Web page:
"As they recover, we want to see if these areas become activated in the way we'd expect in a healthy person," Pape said.
Pape also tracks the state of their axons, the thick white fibers that comprise the brain's networks and allow different parts of the brain to communicate with each other. In a traumatic brain injury, the axons can become ripped and twisted like interstate highways in a Hollywood disaster movie.
"In a healthy brain, the networks function in a very organized manner, from front to back, for example," Pape said. "The injured brain has a disorganized direction we don't understand. The axons are sheared, torqued and twisted. We're trying to figure out how and if they work after a severe brain injury. Maybe they zigzag or connect with an unexpected neuron."
For the trial, subjects are divided into three groups: high dose, who hear 10 minutes of stories daily four times a day for six weeks; low dose, who hear five minutes of stories and 35 minutes of silence four times a day; and the "sham" group who wear the head phones but don't hear any stories. After six weeks, Pape measures how the subject's behavioral condition compares to changes she sees in the brain on new MRI images.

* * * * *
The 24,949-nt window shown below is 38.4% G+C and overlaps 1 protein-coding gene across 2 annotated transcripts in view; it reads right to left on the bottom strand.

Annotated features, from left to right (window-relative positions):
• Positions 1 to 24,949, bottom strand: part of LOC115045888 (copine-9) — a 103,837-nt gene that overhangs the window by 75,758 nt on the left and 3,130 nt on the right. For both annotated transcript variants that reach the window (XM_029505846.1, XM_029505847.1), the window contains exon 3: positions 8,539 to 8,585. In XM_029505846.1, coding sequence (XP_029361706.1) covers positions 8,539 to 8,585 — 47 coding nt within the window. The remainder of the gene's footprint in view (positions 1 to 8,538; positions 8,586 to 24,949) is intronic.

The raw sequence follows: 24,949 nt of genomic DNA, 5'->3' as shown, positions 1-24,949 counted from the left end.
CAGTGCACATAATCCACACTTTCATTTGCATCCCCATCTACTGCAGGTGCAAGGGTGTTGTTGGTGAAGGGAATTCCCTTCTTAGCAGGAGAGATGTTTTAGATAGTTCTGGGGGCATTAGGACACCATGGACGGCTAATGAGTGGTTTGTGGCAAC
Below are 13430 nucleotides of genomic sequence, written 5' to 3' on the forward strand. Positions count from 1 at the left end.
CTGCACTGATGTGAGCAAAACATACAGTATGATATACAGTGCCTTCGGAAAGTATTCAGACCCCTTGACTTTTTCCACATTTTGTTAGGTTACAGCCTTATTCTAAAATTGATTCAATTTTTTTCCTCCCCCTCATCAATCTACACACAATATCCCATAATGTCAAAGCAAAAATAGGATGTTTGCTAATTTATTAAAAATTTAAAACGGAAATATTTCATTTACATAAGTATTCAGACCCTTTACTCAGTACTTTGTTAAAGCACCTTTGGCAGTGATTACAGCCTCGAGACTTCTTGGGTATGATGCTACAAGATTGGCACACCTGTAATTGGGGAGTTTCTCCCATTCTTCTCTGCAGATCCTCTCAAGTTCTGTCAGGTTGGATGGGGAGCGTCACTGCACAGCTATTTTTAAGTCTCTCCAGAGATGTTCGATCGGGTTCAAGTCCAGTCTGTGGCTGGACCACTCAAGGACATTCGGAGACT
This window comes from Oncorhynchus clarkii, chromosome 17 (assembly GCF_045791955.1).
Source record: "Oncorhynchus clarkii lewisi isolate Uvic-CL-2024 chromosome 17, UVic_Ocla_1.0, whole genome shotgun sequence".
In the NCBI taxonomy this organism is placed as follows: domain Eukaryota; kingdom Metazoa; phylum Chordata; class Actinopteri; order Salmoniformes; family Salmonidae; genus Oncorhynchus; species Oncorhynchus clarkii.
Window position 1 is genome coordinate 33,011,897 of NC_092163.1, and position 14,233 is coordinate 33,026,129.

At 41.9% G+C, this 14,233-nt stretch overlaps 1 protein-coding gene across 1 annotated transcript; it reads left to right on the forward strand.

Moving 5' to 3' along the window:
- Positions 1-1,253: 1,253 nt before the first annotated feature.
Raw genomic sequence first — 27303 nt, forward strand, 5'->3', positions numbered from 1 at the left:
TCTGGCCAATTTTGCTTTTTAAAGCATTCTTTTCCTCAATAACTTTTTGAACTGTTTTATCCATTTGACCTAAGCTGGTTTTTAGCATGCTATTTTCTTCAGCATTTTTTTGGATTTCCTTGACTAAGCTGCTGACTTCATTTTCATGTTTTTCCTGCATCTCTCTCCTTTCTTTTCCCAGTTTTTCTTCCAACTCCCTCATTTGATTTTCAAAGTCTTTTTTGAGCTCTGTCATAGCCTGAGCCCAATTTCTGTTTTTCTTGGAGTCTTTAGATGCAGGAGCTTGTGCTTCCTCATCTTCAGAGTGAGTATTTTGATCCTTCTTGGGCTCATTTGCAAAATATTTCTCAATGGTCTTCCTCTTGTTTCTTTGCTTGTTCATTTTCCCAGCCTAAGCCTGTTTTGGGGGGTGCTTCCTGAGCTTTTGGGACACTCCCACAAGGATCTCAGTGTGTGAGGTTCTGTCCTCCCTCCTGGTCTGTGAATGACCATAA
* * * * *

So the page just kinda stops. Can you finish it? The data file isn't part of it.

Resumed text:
The trial is double blinded, meaning Pape will not know whether subjects were in the high, low or sham dose group until the study, which will enroll about 45 subjects, is completed in 2011. The earlier description of Karen Schroeder's voice being played for Ryan occurred after the initial double-blinded part of the study. After this part, all subjects receive the high dose of stories for six weeks to make sure that if there is a benefit, everyone has the same advantage.
Pape's imaging data of a subject's brain before and after the voice treatment will reveal if networks are better connected as a result of the therapy, and if that
|Contact: Marla Paul|